[Checklist] The 12 Questions You Must Ask Before Creating Content

cover3D-smallThere’s no question that content is the fuel that can nurture profitable relationships, help establish your expert authority, and drive the sales process.

But here’s the challenge…

It’s no longer enough to publish fresh content.

The reason?

Everyone is doing it! As a result, the internet is awash with information (and your perfect WHO is becoming more and more overwhelmed).

This means if you’re serious about building your business through content marketing, your key challenge is to earn attention. You need to find a way to cut through the ever-increasing online noise and ensure your voice is turned up – not switched off.

It’s for this reason you MUST approach your content creation from a strategic perspective.

Don’t burn your time or cash by rushing up the next good idea you have. Instead, take the time to establish whether your idea will add value to your customer, your prospect, and your sales process.

Take the time to gather the information necessary to know whether your content idea needs to be given life now, next, or later (or possibly never). Sure, this may make the process of content creation feel a little laborious. But let’s be honest… it takes time to create really good content. It takes effort, focus, and a lot of love to craft words that your perfect WHO will lap up and engage with. The creation part is a whole lot harder than the initial decision as to whether or not to give an idea life… so don’t skimp on it.

As I’m sure you know, it’s darn frustrating pouring your effort into a piece of amazing content that goes unnoticed.

But how do you know if it’s worth investing in your latest content idea?

To help, I’ve put together a list of 12 in-depth questions.

I’ve found these questions will focus your thinking and give you that valuable clarity of thought.

Try them for yourself and see (and CLICK HERE to download a handy printable).

1. Who is your perfect WHO for this piece of content?

AvatarsIf you want your message to be read, you simply have to know – in detail – WHO you want to read it.

You and your business will appeal to a certain sort of person – and it’s your job to figure out who you can best serve. And I don’t just mean at a superficial level. You need to dig deep. Understand your customer’s motivations, fears, desires, goals, and objections. Without these insights, the content you create will be generic. It won’t tell your target customer that it’s intended for them.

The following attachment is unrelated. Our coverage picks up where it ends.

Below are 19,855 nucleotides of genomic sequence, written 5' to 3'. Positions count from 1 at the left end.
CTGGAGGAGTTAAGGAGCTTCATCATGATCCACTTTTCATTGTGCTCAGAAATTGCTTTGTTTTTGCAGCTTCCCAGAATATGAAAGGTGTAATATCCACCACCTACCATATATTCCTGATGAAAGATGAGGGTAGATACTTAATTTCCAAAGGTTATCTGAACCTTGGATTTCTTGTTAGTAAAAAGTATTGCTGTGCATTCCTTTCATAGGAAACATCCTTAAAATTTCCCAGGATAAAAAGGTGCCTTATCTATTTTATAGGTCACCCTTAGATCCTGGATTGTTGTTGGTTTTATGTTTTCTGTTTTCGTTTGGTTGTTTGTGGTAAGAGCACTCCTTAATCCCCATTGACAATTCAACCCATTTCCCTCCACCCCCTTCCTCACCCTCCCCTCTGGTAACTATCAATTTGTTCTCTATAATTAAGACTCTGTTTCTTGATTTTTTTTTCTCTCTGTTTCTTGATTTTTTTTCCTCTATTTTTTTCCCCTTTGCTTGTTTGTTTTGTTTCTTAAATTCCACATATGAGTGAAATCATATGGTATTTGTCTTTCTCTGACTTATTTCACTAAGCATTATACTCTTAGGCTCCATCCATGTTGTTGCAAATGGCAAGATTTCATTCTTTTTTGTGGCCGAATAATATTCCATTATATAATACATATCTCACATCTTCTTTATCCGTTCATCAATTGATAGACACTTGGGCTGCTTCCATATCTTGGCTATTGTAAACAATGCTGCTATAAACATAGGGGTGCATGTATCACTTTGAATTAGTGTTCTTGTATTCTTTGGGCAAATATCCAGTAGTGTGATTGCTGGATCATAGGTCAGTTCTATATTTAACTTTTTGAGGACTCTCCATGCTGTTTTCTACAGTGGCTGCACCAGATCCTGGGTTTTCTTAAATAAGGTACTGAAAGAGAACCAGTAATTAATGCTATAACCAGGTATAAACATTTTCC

In comparison, when you’re clear on your perfect WHO (and you can imagine this individual opposite you when you write), you’ll find that your words will not only flow easier, but your content will have more impact too.

If you’ve yet to create a customer avatar for your business, I encourage you to download this handy worksheet.

2. How does this content add value to your perfect customer?

To get results from your content, it has to move you target customer in some way. Your content must be perceived as relevant and useful. It must add value.

This means that before you start tapping away on your keyboard, you must get clear on why your perfect customer needs to read your words. In the case of this blog (for example), the reason I want you to read this article is so you stop wasting your time and money on ineffective content creation. In addition, I want you to get a feel as to how much thinking should go on before you craft content.

But what about your business… what value will your content idea add to your perfect customer? For example:

  • What problem are you solving?
  • What question are you answering?
  • What pain are you soothing?

Aim to identify some specific outcomes or results (like the example I just gave). And for best results, ensure these are genuine (i.e. draw upon the insights contained in your customer avatar).

3.  What is the attention-grabber?

So your content is going to add value to your perfect WHO, but how do you convince them to invest the time to read what you have to say? Your headline is crucial here. Remember, in the ever swelling sea of awesome content, you have to stand out and get noticed. So make your headline compelling. Use a ‘how to’ or a ‘list’ (like I have in this article). Or promise a big benefit.

Headlines will help you cut through the noise and earn the right attention. So don’t skimp on them.

4.  What purpose does this piece of content serve for your business?

As well as your content serving a purpose for your customer, it should serve a purpose for your business.

For content to work (i.e. lead to sales), it must drive action – even if that action is something intangible such as helping your target customer see that you are the expert who can help.

In short, for you to see value in your content, you need to see how it’s driving results. To help, here are some examples of results content can create for your business:

  • Build your list
  • Pre-sell a new product/service
  • Obtain opt-ins to a new lead magnet
  • Establish thought leadership
  • Create a need for a product/service you offer

5.  What’s the next step you want a customer to take after reading your content?

Following on from points 3 and 4, once you’ve decided what you want your content to achieve, you need to identify the next step. This is your call to action – and it’s the specific instruction that you’ll ask customers to do once they’ve engaged with your content.

Here are some examples:

  • If you want to build your list, your CTA could be to opt-in for a lead magnet
  • If you’re establishing thought leadership, encourage your reader to share
  • If you want someone to buy, ask them to add to cart